For users who have a search box on their website, it makes more sense to go with the ‘use existing search box’ install mode. This does not require you to do anything besides enabling this from the control panel. This method uses CSS Selectors to find the search box and for most cases the default selectors are sufficient.
Of course, not all users like to take the search to their website as it is out of the box. For them, the dashboard offers control over every aspect of the search. The most common of requirements is UI customization.
By default, the search is designed to blend easily into your webpage. But if you want to tweak the UI then there are multiple ways to do the same.
If you are not very tech savvy and wish to do minimal changes, then the basic UI editor is sufficient. You will get a few sliders and input boxes to make changes to the appearance of both the search box and the results page.
If you wish to make a few more advanced changes, then you can move on the advanced editor. Here you will get control over a variety of frequently changed aspects, while still not having to write any code. This also gives you the option of writing custom CSS to get additional control.
Finally, if you prefer to code then you can directly use the Custom CSS Editor and write CSS to style the search box and results.
You can choose to customize specific parts of the search like the pagination, dropdown, facets (including which to show), etc.
Ranking and Relevance
The order in which the search results are shown is decided by search weights. In most cases, the default fields and order is sufficient. You can read more about the list of supported fields in this article. When a query is made, the system tries to match it on parts of a page based on the order specified in the search weights section.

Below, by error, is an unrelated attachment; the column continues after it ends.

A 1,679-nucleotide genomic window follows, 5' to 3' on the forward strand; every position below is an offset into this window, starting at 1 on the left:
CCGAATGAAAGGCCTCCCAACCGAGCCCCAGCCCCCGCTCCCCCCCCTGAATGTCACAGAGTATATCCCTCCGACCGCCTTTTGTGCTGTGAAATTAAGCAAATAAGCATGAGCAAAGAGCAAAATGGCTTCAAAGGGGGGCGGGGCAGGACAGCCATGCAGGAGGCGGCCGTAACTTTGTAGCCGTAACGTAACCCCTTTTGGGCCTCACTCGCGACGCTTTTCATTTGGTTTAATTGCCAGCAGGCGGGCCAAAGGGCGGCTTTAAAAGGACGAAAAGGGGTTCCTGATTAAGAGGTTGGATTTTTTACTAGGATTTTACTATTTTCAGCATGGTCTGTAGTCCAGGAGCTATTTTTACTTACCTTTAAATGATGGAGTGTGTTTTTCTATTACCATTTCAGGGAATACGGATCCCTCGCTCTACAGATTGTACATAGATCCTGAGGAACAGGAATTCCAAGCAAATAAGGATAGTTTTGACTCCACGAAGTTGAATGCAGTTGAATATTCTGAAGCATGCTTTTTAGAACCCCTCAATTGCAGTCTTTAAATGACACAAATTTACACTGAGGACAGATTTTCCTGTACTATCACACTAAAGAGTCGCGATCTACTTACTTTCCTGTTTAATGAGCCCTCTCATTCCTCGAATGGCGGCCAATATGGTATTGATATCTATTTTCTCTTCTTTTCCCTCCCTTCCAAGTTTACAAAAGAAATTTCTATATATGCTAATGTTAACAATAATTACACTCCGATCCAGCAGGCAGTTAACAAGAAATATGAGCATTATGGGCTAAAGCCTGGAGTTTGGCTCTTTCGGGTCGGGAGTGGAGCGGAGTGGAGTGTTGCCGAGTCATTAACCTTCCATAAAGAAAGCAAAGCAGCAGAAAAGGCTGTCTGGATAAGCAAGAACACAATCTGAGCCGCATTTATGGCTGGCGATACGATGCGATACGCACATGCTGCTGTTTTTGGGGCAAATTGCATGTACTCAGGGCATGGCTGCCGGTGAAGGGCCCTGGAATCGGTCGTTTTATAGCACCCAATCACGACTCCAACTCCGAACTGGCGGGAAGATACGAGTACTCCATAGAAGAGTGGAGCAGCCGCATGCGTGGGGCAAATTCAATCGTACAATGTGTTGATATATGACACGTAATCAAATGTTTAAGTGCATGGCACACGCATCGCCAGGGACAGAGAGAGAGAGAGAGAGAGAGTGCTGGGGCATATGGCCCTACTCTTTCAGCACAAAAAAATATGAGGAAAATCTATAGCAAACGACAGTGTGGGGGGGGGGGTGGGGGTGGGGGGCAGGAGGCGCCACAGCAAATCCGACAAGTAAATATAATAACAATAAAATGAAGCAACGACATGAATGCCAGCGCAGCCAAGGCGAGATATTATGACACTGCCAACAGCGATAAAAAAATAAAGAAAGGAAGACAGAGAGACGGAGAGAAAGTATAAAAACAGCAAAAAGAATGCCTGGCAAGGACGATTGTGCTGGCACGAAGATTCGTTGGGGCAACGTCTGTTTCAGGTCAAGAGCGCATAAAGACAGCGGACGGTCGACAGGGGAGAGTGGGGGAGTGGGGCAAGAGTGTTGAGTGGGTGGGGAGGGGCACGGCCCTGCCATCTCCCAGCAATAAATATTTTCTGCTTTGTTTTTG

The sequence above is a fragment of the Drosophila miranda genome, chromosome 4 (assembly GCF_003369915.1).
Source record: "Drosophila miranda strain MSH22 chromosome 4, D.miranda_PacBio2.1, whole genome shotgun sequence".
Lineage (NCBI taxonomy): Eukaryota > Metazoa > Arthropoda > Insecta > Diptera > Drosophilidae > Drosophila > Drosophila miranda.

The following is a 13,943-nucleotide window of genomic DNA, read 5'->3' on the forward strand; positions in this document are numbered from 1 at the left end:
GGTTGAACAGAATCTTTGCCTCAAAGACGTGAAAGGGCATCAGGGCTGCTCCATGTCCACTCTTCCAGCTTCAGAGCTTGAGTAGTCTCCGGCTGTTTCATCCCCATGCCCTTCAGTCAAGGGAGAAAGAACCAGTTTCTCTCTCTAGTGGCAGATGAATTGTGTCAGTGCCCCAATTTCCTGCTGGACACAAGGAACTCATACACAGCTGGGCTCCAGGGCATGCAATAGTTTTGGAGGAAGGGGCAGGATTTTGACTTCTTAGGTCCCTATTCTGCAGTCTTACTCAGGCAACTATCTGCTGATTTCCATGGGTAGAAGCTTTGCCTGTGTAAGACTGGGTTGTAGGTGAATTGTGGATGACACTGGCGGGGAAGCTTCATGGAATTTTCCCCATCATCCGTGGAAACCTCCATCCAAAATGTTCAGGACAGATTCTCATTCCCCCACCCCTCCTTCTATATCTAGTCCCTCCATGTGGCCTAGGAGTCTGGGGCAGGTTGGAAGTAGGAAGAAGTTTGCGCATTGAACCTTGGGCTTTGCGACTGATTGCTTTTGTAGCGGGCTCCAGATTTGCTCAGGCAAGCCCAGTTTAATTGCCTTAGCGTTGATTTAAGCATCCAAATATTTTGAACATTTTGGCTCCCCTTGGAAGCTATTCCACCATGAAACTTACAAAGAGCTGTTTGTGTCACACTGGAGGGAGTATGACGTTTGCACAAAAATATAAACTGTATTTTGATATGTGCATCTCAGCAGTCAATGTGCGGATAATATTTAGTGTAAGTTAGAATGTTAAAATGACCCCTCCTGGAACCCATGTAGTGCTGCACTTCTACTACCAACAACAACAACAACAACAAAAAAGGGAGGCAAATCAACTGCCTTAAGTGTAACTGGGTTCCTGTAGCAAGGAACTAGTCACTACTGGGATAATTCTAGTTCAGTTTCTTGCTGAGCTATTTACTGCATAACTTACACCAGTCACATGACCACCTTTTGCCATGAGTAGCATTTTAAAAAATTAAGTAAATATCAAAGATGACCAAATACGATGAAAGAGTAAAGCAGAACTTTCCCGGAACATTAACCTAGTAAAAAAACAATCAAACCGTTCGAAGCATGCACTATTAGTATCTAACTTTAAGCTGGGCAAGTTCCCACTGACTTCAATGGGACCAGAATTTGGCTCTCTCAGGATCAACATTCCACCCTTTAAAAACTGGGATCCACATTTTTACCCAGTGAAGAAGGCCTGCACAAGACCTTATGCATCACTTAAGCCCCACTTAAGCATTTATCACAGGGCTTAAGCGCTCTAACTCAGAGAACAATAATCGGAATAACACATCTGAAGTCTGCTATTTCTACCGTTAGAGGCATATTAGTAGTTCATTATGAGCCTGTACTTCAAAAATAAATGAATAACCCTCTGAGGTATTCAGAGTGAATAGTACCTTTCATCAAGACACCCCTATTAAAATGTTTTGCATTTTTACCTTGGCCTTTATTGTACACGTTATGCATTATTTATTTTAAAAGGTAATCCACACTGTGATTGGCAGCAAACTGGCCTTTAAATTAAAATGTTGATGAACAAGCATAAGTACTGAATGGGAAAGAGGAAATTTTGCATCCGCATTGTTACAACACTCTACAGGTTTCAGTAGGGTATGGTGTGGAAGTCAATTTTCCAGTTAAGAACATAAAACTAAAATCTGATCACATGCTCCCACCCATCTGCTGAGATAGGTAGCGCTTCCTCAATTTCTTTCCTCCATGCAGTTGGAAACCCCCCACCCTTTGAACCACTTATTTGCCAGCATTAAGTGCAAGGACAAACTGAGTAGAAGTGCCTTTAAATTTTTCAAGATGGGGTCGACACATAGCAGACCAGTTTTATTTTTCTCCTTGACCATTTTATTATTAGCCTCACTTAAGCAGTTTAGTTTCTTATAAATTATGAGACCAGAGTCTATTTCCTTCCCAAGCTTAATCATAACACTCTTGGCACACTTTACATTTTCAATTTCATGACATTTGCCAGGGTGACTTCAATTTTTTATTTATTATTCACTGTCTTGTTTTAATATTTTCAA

In the above sample, all pages where the query matches the title will be given the most weightage. To get a more detailed understanding of weights, read this article.
One of the most common issue faced is when the search seems to pull up too many results for each query. This may be because the query matches a term that is in the header or footer of all pages. This issue can be easily resolved by removing the content tag from search weights.
Additionally, you can boost results. Here you can choose groups of results which will get promoted in the search and will have a higher likelihood of ranking at the top. For example, you can choose to promote all product pages over content pages.
Control what gets Indexed
Search result quality primarily depends on what pages and documents have been successfully scanned by the crawler and added to your index. If a link hasn’t been indexed – just like with Google search – it won’t show up in the search results. One of the ways to make sure that all pages are discovered is by using a sitemap. You also get the option to restrict the crawl to the sitemap URLs.
The search engine gives you the option to filter out pages based on URL patterns and file types. Common use cases include wanting to remove category pages, excluding PDFs or DOCs from the search, building a search for only one part of the website like /blog.
Duplicate content can also be easily removed using the features available like GET parameters or canonical URLs. You can read more about filters here.
If you face any issues during the setup or feel that the article is missing something, then feel free to contact our support team for assistance.